Building Momentum By Delivering Product

A book is a big deal.  I’ve said it.  You know it.

But most of us need to build ourselves up to writing a book.  And, you know what?  Many readers prefer to build themselves up to reading one!

Small and medium-sized projects allow us to present our work to readers and introduce our style, content, and topics to readers.  This is a great way to build our skills while building our audience, and it also can produce revenue to help us develop the financial means to promote our book—or at the very least, it’ll help us support ourselves while we write it.

A writer needs to be marketable, and the general assumption is if you can write a book, then you should be able to write an article (which I find to be very true) or if you can write a novel, then you should be able to write a short story (which I find to be slightly less true).

There’re lots of opportunities, including indie opportunities, so don’t pass this side of the business over.  Remember, marketing is about building relationships with readers, so the more of your work that is available, the more likely it is that you’ll capture a reader’s interest, and the more of your work a reader reads, the stronger your relationship with that reader becomes.

This spans from tweet to blog posts, from short stories to novels, from articles to books, and also includes non-written communications like podcasts, interviews, and workshop presentations.  So, look at the big picture and take the time to do some of the little work that’ll build your relationships!

About Stephanie Allen Crist

Stephanie created and produces in answer to a call from God to use her experiences and gifts to help others. Stephanie is also the author of and two books that can be found on that site. Stephanie strives to share her love, faith, and talents in an inclusive manner to help others who know spiritual pain and who know the bitter taste of the dregs of despair.
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4 Responses to Building Momentum By Delivering Product

  1. acflory says:

    For me, blogging, short story writing and working on a novel are three very different types of writing but, I’m starting to see that learning how to write blog posts helped me to write short stories and those two methodologies helped me edit the novel better. Even Tweets are helping me become a better, more focused writer. And the icing on my cake is that they all further the building of those relationships. Full on marketing is still a skill I’m struggling with but all these new things I’ve been learning act like a massive feedback loop that helps my marketing as well.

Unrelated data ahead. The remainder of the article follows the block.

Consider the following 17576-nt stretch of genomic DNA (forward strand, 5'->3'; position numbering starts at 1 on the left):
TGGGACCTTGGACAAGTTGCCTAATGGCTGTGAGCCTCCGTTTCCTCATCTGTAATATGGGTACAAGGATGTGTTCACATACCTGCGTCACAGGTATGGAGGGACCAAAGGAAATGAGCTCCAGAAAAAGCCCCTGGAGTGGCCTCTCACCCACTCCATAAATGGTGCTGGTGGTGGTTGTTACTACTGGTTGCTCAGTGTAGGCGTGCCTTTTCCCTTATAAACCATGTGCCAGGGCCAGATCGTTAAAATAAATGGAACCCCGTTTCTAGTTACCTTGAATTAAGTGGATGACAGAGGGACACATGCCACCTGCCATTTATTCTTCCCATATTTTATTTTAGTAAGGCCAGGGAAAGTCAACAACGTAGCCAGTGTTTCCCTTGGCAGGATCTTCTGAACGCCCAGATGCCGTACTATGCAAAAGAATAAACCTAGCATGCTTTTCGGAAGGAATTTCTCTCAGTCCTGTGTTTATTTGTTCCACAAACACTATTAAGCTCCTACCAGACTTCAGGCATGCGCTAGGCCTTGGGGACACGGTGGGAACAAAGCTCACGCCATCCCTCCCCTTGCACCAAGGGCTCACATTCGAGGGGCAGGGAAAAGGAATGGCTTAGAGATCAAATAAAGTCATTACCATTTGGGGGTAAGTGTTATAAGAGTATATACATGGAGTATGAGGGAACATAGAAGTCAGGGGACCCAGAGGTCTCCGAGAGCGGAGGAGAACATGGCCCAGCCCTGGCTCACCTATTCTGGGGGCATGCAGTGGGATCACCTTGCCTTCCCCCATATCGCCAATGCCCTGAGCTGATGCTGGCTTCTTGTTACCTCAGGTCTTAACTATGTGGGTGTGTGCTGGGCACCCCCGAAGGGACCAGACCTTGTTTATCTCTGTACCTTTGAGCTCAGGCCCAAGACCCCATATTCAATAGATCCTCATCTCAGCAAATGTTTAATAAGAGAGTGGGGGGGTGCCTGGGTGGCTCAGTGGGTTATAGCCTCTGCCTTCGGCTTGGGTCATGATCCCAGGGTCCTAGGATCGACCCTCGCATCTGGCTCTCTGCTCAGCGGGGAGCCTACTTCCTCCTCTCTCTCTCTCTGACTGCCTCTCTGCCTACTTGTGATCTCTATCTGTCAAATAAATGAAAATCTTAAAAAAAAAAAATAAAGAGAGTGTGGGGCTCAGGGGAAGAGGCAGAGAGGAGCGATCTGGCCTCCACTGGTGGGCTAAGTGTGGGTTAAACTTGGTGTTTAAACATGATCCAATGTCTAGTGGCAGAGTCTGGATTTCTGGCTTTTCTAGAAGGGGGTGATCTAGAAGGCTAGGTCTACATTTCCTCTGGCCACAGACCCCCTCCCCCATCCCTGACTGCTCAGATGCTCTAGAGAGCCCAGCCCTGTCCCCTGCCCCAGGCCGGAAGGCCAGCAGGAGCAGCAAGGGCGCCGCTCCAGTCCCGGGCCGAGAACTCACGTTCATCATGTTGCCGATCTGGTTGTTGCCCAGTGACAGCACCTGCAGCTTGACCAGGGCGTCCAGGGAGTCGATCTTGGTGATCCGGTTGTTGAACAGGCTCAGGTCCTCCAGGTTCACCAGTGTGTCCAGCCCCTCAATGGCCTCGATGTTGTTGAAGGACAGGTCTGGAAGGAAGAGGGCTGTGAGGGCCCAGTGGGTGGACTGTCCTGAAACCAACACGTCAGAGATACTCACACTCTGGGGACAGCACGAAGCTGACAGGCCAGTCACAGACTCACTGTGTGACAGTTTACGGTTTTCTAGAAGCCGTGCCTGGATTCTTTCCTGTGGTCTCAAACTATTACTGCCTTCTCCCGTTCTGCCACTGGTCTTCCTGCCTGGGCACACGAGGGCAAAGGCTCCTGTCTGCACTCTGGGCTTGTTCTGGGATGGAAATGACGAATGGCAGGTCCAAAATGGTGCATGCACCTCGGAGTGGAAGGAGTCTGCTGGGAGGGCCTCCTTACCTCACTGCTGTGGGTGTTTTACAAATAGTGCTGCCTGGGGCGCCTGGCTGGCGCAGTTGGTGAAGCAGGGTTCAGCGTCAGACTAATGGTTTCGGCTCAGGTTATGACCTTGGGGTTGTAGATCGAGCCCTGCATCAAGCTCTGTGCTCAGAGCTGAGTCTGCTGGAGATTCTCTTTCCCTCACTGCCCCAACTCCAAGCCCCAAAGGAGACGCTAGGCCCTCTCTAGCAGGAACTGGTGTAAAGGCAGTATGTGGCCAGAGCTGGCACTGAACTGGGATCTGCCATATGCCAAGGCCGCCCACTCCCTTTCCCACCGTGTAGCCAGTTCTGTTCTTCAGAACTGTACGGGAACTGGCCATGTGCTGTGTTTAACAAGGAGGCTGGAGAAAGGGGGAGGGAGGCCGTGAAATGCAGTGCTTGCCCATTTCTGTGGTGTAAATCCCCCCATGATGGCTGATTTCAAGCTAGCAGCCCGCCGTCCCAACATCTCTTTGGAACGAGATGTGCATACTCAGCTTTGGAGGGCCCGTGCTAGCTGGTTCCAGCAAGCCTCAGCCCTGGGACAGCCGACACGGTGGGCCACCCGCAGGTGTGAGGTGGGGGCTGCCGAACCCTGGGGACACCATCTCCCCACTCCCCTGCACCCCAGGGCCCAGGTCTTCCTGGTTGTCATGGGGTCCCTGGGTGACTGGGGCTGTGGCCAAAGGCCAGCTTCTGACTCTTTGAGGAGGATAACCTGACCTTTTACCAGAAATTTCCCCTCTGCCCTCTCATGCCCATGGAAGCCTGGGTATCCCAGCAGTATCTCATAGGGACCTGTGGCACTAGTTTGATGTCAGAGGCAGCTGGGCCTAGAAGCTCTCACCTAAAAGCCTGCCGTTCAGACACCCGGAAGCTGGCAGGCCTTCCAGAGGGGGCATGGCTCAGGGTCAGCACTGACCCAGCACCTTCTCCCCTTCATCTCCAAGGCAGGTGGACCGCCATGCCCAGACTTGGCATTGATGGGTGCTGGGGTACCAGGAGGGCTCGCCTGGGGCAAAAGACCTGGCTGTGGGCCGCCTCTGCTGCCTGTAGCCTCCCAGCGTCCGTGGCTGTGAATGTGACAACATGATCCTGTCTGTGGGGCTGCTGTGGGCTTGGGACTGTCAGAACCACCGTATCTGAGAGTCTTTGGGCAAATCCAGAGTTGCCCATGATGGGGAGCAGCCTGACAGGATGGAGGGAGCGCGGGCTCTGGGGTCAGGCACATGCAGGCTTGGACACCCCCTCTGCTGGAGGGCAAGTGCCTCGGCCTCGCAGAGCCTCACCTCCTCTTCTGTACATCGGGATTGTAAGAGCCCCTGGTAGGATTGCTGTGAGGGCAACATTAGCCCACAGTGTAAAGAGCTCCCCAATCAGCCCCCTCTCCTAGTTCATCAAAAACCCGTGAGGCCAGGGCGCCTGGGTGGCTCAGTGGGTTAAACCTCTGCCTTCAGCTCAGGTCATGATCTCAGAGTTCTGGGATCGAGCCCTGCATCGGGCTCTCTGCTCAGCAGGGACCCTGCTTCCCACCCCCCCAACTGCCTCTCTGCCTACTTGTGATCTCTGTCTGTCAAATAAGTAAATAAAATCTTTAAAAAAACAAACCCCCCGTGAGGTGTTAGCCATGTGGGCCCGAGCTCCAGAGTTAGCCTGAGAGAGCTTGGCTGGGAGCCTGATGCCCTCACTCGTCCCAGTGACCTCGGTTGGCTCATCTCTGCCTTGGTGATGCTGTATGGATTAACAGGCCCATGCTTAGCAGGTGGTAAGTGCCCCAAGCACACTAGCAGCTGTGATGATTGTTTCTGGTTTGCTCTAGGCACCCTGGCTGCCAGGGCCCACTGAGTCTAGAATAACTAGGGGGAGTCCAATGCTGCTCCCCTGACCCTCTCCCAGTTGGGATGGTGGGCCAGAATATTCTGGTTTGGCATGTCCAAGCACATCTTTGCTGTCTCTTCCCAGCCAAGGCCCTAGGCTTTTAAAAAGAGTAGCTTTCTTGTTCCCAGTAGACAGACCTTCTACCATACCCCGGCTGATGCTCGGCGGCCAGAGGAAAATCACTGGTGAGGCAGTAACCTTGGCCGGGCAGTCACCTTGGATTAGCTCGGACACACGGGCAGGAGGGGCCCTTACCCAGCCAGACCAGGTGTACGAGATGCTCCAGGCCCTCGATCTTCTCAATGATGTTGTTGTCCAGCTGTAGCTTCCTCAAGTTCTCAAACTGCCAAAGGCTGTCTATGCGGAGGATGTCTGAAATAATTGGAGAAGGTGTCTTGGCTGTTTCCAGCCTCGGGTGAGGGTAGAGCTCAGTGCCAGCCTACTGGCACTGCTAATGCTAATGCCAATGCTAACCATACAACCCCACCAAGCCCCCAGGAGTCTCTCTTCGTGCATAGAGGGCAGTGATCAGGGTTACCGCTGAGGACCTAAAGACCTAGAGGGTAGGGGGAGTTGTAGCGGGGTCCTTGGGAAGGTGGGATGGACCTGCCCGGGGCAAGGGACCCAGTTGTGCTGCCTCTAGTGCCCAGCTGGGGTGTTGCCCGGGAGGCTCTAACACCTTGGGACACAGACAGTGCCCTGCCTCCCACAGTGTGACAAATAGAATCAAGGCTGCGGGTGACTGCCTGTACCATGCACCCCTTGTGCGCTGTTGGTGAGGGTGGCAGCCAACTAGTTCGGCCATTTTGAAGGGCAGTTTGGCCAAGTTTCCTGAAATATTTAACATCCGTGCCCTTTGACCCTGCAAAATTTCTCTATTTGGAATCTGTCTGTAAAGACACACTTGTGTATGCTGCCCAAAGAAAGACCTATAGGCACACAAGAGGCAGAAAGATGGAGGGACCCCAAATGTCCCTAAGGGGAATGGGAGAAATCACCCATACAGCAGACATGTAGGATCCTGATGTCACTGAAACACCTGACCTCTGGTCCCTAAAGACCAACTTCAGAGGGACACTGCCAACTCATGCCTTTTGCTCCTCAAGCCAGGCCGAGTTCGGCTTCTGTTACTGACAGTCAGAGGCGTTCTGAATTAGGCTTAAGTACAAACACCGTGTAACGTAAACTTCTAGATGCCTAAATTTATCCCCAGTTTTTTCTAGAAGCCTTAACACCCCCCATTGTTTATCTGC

Another thoughtful post Stephanie!

    • You’re right, of course. They are very different types of writing. Just like nonfiction and fiction are different types. And the list goes on…

      But the skills you learn blogging (like capturing an audience and developing your writing style) are things you can carry over into other forms of writing. The skills you learn writing a novel (creating a captivating scene or carrying details over the length of a work) are applied to other forms of writing as well.

      One thing to keep in mind is that I’m trying to reach a wide variety of writers with this blog. For you, considering what you’re trying to accomplish, blogging, Facebook, Twitter and (eventually) a website are going to be your PRIMARY means of marketing. That and what you have to say about your book (which you’re already doing on your blog). All you will really need to do is expand on the skills you’re already doing. You’re not quite there yet, but your book isn’t published yet so you don’t have to be. You are doing GREAT!!!

      • acflory says:

        Thanks Stephanie! When I first started reading all I could about this horrible ‘marketing’ thing, I read an article that talked about establishing relationships and letting the sales happen from that, rather than aggressively marketing a ‘product’.

        I knew I just didn’t have it in me to be an effective sales person but /people/ I like, so the idea of building relationships made sense to me. I still can’t blog about some of the more sensational, personal things that a lot of popular bloggers talk about but that’s ok too. I can’t change who I am and I don’t want to try.